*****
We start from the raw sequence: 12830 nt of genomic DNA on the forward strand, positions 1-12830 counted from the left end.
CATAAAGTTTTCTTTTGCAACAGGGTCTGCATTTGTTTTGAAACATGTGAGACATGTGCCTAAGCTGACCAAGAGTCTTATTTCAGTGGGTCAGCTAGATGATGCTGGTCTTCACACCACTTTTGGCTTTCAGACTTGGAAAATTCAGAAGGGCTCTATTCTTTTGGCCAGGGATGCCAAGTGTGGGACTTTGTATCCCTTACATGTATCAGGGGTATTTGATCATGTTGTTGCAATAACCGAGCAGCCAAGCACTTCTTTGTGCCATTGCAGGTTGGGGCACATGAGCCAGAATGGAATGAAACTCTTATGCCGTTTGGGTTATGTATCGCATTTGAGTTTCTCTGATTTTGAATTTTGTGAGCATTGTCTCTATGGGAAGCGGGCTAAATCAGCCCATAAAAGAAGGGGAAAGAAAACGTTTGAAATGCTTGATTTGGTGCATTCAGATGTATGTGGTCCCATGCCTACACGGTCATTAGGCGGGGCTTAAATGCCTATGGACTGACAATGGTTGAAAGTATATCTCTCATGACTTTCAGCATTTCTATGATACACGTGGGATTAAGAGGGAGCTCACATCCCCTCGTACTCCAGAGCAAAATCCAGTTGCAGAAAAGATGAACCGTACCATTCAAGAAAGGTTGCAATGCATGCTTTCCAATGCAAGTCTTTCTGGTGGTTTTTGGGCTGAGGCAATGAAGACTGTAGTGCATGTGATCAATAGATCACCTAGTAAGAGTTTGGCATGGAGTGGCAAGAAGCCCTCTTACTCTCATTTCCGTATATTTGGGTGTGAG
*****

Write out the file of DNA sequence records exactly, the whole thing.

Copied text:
We start from the raw sequence: 12830 nt of genomic DNA on the forward strand, positions 1-12830 counted from the left end.
CATAAAGTTTTCTTTTGCAACAGGGTCTGCATTTGTTTTGAAACATGTGAGACATGTGCCTAAGCTGACCAAGAGTCTTATTTCAGTGGGTCAGCTAGATGATGCTGGTCTTCACACCACTTTTGGCTTTCAGACTTGGAAAATTCAGAAGGGCTCTATTCTTTTGGCCAGGGATGCCAAGTGTGGGACTTTGTATCCCTTACATGTATCAGGGGTATTTGATCATGTTGTTGCAATAACCGAGCAGCCAAGCACTTCTTTGTGCCATTGCAGGTTGGGGCACATGAGCCAGAATGGAATGAAACTCTTATGCCGTTTGGGTTATGTATCGCATTTGAGTTTCTCTGATTTTGAATTTTGTGAGCATTGTCTCTATGGGAAGCGGGCTAAATCAGCCCATAAAAGAAGGGGAAAGAAAACGTTTGAAATGCTTGATTTGGTGCATTCAGATGTATGTGGTCCCATGCCTACACGGTCATTAGGCGGGGCTTAAATGCCTATGGACTGACAATGGTTGAAAGTATATCTCTCATGACTTTCAGCATTTCTATGATACACGTGGGATTAAGAGGGAGCTCACATCCCCTCGTACTCCAGAGCAAAATCCAGTTGCAGAAAAGATGAACCGTACCATTCAAGAAAGGTTGCAATGCATGCTTTCCAATGCAAGTCTTTCTGGTGGTTTTTGGGCTGAGGCAATGAAGACTGTAGTGCATGTGATCAATAGATCACCTAGTAAGAGTTTGGCATGGAGTGGCAAGAAGCCCTCTTACTCTCATTTCCGTATATTTGGGTGTGAG